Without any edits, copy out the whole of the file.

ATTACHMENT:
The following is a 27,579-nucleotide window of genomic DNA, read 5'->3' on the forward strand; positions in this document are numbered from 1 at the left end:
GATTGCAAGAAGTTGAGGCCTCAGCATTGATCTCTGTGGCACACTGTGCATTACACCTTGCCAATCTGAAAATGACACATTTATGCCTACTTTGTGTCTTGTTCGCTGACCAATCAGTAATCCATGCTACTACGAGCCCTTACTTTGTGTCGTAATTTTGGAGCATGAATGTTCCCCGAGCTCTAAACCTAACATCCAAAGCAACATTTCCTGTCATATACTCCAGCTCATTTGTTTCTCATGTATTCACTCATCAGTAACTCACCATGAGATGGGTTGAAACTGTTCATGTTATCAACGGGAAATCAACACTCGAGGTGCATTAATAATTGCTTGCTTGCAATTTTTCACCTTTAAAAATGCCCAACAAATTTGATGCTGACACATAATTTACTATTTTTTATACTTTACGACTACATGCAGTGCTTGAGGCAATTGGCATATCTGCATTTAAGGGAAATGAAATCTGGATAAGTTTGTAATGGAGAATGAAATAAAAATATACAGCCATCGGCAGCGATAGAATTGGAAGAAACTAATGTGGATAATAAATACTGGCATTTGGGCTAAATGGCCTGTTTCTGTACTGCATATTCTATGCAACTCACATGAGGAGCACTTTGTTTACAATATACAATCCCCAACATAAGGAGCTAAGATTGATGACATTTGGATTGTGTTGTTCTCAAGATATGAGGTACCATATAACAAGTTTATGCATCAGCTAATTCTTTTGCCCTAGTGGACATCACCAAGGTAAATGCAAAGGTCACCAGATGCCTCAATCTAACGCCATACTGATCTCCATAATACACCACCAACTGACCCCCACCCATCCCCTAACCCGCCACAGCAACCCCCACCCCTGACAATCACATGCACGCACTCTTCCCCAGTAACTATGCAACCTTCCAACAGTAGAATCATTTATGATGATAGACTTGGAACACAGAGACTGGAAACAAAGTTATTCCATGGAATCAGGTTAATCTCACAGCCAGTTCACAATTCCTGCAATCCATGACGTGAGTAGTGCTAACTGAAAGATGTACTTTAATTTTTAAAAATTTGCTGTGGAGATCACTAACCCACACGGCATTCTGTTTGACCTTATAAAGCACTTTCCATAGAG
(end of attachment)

The following is a 27,579-nucleotide window of genomic DNA, read 5'->3' on the forward strand; positions in this document are numbered from 1 at the left end:
GATTGCAAGAAGTTGAGGCCTCAGCATTGATCTCTGTGGCACACTGTGCATTACACCTTGCCAATCTGAAAATGACACATTTATGCCTACTTTGTGTCTTGTTCGCTGACCAATCAGTAATCCATGCTACTACGAGCCCTTACTTTGTGTCGTAATTTTGGAGCATGAATGTTCCCCGAGCTCTAAACCTAACATCCAAAGCAACATTTCCTGTCATATACTCCAGCTCATTTGTTTCTCATGTATTCACTCATCAGTAACTCACCATGAGATGGGTTGAAACTGTTCATGTTATCAACGGGAAATCAACACTCGAGGTGCATTAATAATTGCTTGCTTGCAATTTTTCACCTTTAAAAATGCCCAACAAATTTGATGCTGACACATAATTTACTATTTTTTATACTTTACGACTACATGCAGTGCTTGAGGCAATTGGCATATCTGCATTTAAGGGAAATGAAATCTGGATAAGTTTGTAATGGAGAATGAAATAAAAATATACAGCCATCGGCAGCGATAGAATTGGAAGAAACTAATGTGGATAATAAATACTGGCATTTGGGCTAAATGGCCTGTTTCTGTACTGCATATTCTATGCAACTCACATGAGGAGCACTTTGTTTACAATATACAATCCCCAACATAAGGAGCTAAGATTGATGACATTTGGATTGTGTTGTTCTCAAGATATGAGGTACCATATAACAAGTTTATGCATCAGCTAATTCTTTTGCCCTAGTGGACATCACCAAGGTAAATGCAAAGGTCACCAGATGCCTCAATCTAACGCCATACTGATCTCCATAATACACCACCAACTGACCCCCACCCATCCCCTAACCCGCCACAGCAACCCCCACCCCTGACAATCACATGCACGCACTCTTCCCCAGTAACTATGCAACCTTCCAACAGTAGAATCATTTATGATGATAGACTTGGAACACAGAGACTGGAAACAAAGTTATTCCATGGAATCAGGTTAATCTCACAGCCAGTTCACAATTCCTGCAATCCATGACGTGAGTAGTGCTAACTGAAAGATGTACTTTAATTTTTAAAAATTTGCTGTGGAGATCACTAACCCACACGGCATTCTGTTTGACCTTATAAAGCACTTTCCATAGAG